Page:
The big knitting question of the day: Now that I’m living with The Baron and I have a huge closet in the guest room to play with, how do I get my yarn and knitting and crafty supplies organized? I’ve stored yarn in plastic bins up to now, but I’m thinking of moving one of the ratty old bookcases from my old apartment into the closet and just put tools and supplies on the shelves. I like the idea of hanging bins a la the Ikea laundry hamper as a hiding spot for yarn, but I also want to be able to plunge my hands in for tactile inspiration. Ideally things would all be arranged in a way that was not only tidy but also beautiful, but since I want the guest room to be useable as more than just a nest of crafty goodness, I think I’d better focus on getting it all hidden away in the closet rather than out on display.

A few other thoughts:

The Baron talks a lot about de-junking, and I think as I “unpack” my stuff into his life, it’s time for me to do the same. Goodbye, pants that haven’t fit in three years, goodbye, ratty old picture frames with nothing in them, goodbye knickknacks from high school that I just don’t care about anymore. There’s a lot less to clean and a lot less to (mentally) keep track of and maintain if you get rid of things you don’t need or want. Eventually, if you have too much stuff, you stop owning your stuff and your stuff starts to own you. I think it was a Rockefeller who said that . . . in any case, it’s very true.

Work was pretty lame today, so I decided to treat myself to some yarn purchases. As it happens, my stepmom took a look at a photo of the Peacock Feathers shawl and decided that what she’d really like is a sweater. Mom and Glamorous have both been asking for natural-wool fisherman-type sweaters. And thanks to the moral support and helpful advice Mick sent, I’m considering doing the Hourglass Sweater (knitalong here) from Last Minute Knitted Gifts for myself. So I went over to Sarah’s Yarns (where they are currently having a 20%-off-plus-free-shipping-sale – use the codes FREESHIPPING and SYPRIVATE) and I bought two cones of JaggerSpun Maine Line in cream and two in light blue. Then I bought enough grey Mission Falls 1842 Superwash Wool to make myself the hourglass. Once the yarn arrives I’ll start doing serious planning for what to make, but I think Starsky is high on the list, and maybe something that feels like a grown-up version of the Elizabeth Zimmerman February baby sweater from her Knitter’s Almanac.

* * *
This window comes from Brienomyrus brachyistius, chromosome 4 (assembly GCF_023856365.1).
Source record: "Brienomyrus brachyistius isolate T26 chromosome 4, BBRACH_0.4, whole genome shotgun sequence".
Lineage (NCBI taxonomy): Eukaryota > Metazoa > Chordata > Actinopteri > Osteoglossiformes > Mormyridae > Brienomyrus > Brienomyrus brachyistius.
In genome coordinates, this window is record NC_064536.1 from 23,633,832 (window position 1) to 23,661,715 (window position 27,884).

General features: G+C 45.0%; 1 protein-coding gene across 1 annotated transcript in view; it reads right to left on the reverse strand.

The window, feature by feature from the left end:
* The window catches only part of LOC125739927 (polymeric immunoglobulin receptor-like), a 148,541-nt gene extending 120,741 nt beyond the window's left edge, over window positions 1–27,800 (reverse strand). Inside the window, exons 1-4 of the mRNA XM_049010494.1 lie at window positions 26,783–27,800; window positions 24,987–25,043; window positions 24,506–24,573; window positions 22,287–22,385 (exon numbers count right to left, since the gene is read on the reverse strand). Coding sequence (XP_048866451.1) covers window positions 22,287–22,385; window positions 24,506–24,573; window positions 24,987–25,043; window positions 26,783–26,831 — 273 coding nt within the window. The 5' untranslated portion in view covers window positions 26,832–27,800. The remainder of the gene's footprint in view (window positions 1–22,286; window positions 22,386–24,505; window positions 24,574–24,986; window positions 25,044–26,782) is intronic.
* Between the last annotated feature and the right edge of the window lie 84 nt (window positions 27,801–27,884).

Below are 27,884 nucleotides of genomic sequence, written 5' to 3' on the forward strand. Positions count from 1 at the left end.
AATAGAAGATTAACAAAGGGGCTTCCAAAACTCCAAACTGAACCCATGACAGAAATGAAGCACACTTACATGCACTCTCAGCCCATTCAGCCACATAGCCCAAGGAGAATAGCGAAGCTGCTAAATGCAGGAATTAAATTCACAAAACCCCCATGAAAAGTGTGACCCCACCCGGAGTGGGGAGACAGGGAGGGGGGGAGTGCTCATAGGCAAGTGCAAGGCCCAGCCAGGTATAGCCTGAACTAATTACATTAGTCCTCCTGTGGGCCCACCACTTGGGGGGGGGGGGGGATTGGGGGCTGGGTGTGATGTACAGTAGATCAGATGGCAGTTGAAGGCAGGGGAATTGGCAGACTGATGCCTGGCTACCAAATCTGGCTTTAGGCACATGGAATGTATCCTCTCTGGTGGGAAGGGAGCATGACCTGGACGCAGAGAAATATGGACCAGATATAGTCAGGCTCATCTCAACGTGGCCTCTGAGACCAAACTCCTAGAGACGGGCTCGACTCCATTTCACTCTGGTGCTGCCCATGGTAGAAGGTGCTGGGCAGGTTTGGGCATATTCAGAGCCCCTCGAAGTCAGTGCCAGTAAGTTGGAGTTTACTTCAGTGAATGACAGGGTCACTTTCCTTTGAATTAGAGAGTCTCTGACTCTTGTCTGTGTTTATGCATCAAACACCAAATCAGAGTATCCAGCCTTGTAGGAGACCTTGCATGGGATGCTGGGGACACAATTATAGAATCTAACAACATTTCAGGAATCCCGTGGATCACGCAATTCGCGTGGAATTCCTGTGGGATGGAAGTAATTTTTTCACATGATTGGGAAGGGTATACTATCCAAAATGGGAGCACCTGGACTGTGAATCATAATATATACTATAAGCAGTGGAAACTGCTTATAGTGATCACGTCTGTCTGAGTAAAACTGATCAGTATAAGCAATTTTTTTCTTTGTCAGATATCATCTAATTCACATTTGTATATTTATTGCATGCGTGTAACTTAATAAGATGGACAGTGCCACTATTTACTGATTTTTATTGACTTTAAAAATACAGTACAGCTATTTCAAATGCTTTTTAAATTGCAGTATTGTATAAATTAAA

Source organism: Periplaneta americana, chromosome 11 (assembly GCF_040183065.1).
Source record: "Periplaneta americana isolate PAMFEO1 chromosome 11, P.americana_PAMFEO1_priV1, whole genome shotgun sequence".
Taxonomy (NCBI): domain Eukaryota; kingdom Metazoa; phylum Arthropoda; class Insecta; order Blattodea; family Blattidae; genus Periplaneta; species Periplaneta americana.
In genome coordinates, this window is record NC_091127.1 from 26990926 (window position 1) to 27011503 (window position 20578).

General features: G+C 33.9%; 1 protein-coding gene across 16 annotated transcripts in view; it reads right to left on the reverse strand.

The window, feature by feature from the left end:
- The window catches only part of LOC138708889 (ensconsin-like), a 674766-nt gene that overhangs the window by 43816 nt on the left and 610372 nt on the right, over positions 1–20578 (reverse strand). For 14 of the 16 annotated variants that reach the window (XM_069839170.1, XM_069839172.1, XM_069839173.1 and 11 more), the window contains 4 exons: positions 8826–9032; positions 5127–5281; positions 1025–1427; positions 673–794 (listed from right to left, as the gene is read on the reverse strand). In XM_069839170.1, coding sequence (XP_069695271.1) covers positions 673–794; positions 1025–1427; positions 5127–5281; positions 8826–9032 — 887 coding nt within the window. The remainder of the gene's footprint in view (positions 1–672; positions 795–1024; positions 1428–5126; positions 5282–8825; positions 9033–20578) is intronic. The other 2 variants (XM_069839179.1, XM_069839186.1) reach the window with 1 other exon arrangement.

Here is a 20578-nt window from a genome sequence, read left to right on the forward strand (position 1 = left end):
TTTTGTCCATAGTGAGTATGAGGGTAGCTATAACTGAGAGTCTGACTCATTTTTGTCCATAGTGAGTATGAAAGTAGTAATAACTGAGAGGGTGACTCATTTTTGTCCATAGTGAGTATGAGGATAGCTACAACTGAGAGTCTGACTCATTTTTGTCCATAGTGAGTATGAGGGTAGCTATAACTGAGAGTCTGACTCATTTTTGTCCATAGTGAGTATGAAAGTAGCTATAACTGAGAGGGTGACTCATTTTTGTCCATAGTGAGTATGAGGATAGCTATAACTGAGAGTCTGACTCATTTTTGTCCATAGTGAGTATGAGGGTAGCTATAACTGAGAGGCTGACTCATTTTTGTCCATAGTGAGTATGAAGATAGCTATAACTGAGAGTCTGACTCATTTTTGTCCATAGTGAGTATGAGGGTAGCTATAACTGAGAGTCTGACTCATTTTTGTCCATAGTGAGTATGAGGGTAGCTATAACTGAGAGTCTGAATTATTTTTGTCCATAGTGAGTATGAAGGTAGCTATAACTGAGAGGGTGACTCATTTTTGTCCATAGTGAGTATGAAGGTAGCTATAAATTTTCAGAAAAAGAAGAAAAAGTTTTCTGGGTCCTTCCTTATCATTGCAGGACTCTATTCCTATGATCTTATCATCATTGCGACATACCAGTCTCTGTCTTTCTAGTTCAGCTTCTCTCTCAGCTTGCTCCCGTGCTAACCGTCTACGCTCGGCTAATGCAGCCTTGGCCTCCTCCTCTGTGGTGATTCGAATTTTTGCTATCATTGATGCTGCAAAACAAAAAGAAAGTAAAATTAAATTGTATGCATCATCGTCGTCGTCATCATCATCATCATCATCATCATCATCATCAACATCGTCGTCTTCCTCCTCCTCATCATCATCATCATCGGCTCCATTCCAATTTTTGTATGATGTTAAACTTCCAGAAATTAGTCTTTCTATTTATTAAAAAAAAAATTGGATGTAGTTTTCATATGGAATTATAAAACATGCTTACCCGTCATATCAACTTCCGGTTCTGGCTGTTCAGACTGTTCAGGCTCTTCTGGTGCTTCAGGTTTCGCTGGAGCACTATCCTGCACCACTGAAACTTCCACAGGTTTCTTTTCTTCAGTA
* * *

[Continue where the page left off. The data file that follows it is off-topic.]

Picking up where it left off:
This leads me back to something important about my stash: When I started knitting, I didn’t really know what I was doing and I made lots of impulse purchases of just a few balls of yarn – not even enough for a scarf in some cases. I also feel really invested in knitting – I’m spending so much time and energy on it that it’s worth it to me to be a yarn snob and work with really wonderful materials. The long and short of all this is that I think it’s time to get rid of some yarn – either by knitting it up into charity blanket squares, giving it away or selling it. I just don’t want to have “stash yarn” that is, for most intents and purposes, unusable.

Tune in tomorrow for more detritus from my brain.